Ynoa needs more results like this against lefties in 2015

And this

He might spend too much time at the top of the zone

      14)   Dominic Smith LH/1B (19)
2014 stats:
A: 126 G, 518 PA, .271/.344/.338, .321 BABIP, 95 wRC+, 26 2B, 1 3B, 1 HR, 14.9 K%: 9.8 BB%

Smith’s stock obviously took a big hit in 2014 when he only hit one homerun for the season as a 1B prospect, but try to remember that he spent half of the season as an 18-year old in the SAL, which is 2.5 years younger than the league average. Plus, I think the worst thing he did to hurt his stock was come into spring training a little bigger in the wrong spots – announcers joked he spent the offseason eating McDonalds early in the year. He looked very overmatched in April (.508 OPS for the month), as I saw him rolling over pitches and hitting weak grounders on the infield, and scouts were quick to jump on the Mets for pushing him too quick. However, he seemed to adjust to the league by the end of April, and spent the next 3 months using the whole field to hit a lot of doubles – he hit .333/.392/.409 with 21 doubles and a 15 K%: 8.8 BB% in 307 PA, good for a 126 wRC+. He was still pulling far too many grounders to the right side, but he also created a left-center field hot zone in his spray charts during that stretch. It’s unclear to me if he hit a wall as the dog days approached or the league simply adjusted to him, but he struggled in the final stretch of the season, managing only a .585 OPS over his final 136 PA. It’s possible that his .221 BABIP in that stretch may have been the real problem, as he had an ISO high for a month of .120 in August, and had improved K% and BB% rates over that final stretch. However, looking at his spray charts from during that span, it’s clear he was still pulling the ball on the ground too often. Had he continued his hot stretch through the end of the season, it’s probable that Smith would be heading to St. Lucie out of spring training this year, but I think the Mets should send him back to Savannah for the first few months of the season – he’ll still be one of the younger players in the league.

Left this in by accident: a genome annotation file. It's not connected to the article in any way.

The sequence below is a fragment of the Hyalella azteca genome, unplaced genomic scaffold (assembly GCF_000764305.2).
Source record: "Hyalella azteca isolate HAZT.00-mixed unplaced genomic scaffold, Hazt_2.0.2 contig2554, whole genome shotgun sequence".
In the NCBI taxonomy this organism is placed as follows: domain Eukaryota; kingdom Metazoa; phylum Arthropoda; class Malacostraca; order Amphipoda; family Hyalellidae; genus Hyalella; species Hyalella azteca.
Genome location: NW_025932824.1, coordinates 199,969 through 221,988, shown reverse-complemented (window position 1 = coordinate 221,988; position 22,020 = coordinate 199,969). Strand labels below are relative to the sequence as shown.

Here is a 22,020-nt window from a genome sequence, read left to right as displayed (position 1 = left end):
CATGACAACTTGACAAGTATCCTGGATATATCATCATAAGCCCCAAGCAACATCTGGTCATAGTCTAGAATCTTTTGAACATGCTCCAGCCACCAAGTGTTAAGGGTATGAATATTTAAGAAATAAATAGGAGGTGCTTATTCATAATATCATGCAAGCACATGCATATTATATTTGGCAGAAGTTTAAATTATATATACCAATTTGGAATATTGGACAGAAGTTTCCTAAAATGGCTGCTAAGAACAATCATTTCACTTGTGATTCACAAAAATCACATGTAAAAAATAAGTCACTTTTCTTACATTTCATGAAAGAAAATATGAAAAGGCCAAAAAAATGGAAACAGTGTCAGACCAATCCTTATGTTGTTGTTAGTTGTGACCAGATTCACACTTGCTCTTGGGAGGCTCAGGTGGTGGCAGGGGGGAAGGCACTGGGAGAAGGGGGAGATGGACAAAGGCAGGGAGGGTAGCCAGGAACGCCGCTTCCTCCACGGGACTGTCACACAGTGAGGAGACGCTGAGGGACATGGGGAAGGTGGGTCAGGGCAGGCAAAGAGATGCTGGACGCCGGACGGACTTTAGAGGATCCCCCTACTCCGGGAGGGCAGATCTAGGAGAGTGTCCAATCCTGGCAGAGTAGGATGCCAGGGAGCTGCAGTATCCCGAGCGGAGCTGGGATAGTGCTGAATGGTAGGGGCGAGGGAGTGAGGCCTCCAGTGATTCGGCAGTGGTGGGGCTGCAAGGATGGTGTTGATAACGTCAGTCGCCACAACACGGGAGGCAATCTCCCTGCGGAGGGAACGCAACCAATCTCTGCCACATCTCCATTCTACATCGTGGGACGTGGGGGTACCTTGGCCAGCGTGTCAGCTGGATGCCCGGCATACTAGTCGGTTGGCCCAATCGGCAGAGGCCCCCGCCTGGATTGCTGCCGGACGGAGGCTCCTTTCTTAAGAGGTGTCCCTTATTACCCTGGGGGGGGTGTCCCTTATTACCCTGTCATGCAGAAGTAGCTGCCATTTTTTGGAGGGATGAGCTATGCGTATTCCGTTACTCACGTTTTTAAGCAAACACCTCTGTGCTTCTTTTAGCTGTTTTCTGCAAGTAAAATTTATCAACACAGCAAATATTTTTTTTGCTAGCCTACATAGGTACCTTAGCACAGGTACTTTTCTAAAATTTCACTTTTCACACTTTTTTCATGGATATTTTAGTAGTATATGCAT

Double to the left-center field monster off a lefty? - Very nice. My pointer says hello

Smith appeared to focus on going the other way for a long stretch with Savannah
Pulling the ball to the wall off a lefty for a double works too!

      15)   Jhoan Urena S/3B (20)
2014 stats:
A-: 75 G, 315 PA, .300/.356/.431, .356 BABIP, 128 wRC+, 20 2B, 1 3B, 5 HR, 18.4 K%: 8.6 BB%

Although he came into the season relatively unheralded, Jhoan (pronounced Johan) missed only one game as the Cyclones third baseman in 2014, when he was ejected pre-game for having a standoff with someone on the Staten Island Yankees. Otherwise, he was the most consistent offensive force in a lineup that had its ups and downs. Also, although he had been overlooked as a prospect coming into 2014, he had made enough of a splash in extended spring training that the Cyclones coaches and radio announcers were raving about him from the first week of the season. The biggest knocks on Urena I’ve read is that his body has little room left for projection – he’s listed at 6’1, 200 pounds on BB-Ref – and that he might not improve much at 3B. I know little about projecting what players will look like in several years, but Urena seemed fine at 3B from what I saw – his arm and range are ‘merely’ average, but he was consistent and looked smooth at the hot corner. Consistent would be a good way to describe his season at the plate too, as he rarely went more than one game without getting a hit. Although he managed to hit .300 against both lefties and righties, Jhoan provided more power and struck out less against lefties, which suggests he’s more comfortable from his natural side. I tend to think of that as a good thing, as he’ll likely get more experience against righties throughout the minors. He had the 3rd best OPS of the 13 teenagers who made at least 75 AB’s in the NYPL, and was top-30 among all players in the league. He impressed enough that the Mets sent him to Savannah to help boost their offense for the postseason, and that’s where he’ll be to start the 2015 season.

Slapping an RBI single into LF

Launched this double to the warning track - what a pretty view
Maybe not the most impressive hit, but the only gif I have from the right side